Frederick Poyntz Poore


This biography was written by Victoria Doran.

Frederick Poyntz Poore was a man who had no need to volunteer as he was well over the age to be conscripted. He had some illustrious and wealthy ancestors, but he had descended the social scale.

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Blackpool War Memorial, Blackpool, Lancashire

Frederick Poyntz Poore was born at the beginning of 1873 in Liverpool, Lancashire, the 12th of the 15 children (14 of whom survived infancy) of John Chapman Poore (1832-1891) and Emily Graydon (1835-1890). Frederick and his next younger sister, Evelyn Muriel Poore (1874-1914) were baptized at Holy Trinity, Hoylake on 25 June 1876. At the time the family was living in Oxton, and no reason for their baptisms in Hoylake has been found. Several other siblings were also baptised a long time after their birth.

His grandfather George James Poore (1799-1866), though born on the Isle of Wight, moved to Liverpool before 1841 and by 1848 had set up in business at 42 Castle Street as a letter press printer. He remained at the same address, changing to being a wholesale stationer, and his 3 sons followed him into the business. The business was still  going in 1938, now in Tithebarn Street, but probably not under the control of the Poore family, as no-one closely related to Frederick seems to have been involved after the late 1890s.

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from Kelly’s Directory of Liverpool 1938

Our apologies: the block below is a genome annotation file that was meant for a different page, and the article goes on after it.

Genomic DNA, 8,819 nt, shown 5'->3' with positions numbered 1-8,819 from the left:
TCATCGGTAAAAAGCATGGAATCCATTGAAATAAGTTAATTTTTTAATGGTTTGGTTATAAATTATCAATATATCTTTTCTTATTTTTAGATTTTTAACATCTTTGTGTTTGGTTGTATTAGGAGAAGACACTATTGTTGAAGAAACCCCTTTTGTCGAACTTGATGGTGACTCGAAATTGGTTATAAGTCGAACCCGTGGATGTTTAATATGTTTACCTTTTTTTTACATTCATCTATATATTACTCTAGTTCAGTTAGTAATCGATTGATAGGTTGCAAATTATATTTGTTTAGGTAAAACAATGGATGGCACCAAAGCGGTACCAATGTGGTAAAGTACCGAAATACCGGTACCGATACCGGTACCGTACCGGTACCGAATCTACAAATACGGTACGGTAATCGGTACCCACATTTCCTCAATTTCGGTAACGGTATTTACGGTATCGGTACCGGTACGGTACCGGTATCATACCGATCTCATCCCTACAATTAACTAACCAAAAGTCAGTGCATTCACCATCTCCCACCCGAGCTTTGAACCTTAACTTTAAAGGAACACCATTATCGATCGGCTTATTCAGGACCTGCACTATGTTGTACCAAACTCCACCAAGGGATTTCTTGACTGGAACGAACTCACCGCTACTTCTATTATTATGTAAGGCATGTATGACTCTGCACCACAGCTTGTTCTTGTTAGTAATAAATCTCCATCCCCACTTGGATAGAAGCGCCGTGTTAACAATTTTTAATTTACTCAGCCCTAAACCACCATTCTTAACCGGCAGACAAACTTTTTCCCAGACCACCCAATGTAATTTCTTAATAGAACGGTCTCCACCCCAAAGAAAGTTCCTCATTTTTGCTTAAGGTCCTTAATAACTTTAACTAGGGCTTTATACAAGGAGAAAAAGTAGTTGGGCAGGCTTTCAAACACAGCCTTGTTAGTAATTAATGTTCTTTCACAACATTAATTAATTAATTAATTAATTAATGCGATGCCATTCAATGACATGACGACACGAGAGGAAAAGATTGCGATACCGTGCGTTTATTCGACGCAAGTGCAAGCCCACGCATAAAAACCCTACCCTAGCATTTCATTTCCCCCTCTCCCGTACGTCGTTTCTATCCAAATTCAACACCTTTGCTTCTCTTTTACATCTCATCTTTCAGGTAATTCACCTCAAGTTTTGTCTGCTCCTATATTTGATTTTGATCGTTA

The Poore family were by this time firmly middle class merchants, but Frederick’s mother, Emily Graydon, came from the Irish Protestant Ascendancy. She was born in Dublin, Ireland and all her ancestors traced go back to Protestant Englishmen who received land settlements in Ireland in the 17th Century. The settlements were intended to ensure that Ireland was under control of amenable Protestants rather than recalcitrant Roman Catholics after Cromwell subdued the Irish. They were all landed gentry, some of them baronets. One of her great grandfathers, Sir Edward Newenham (1732-1814) was Member of Parliament for the County of Dublin and a significant political figure. However Emily’s grandfather, Major Alexander Graydon (1734-1812), a professional soldier, fell out with her great grandfather over her grandmother’s dowry. It would appear that her father Newenham Edward Eustace Graydon (1785-1868) was never gainfully employed, always being described as ‘Esquire’. Frederick’s middle name of Poyntz comes from Emily’s mother Susannah Poyntz (1801-1874). It is not known what brought Emily to Liverpool where she married John Chapman Poore on 28 January 1858 by licence at the church of St Bride.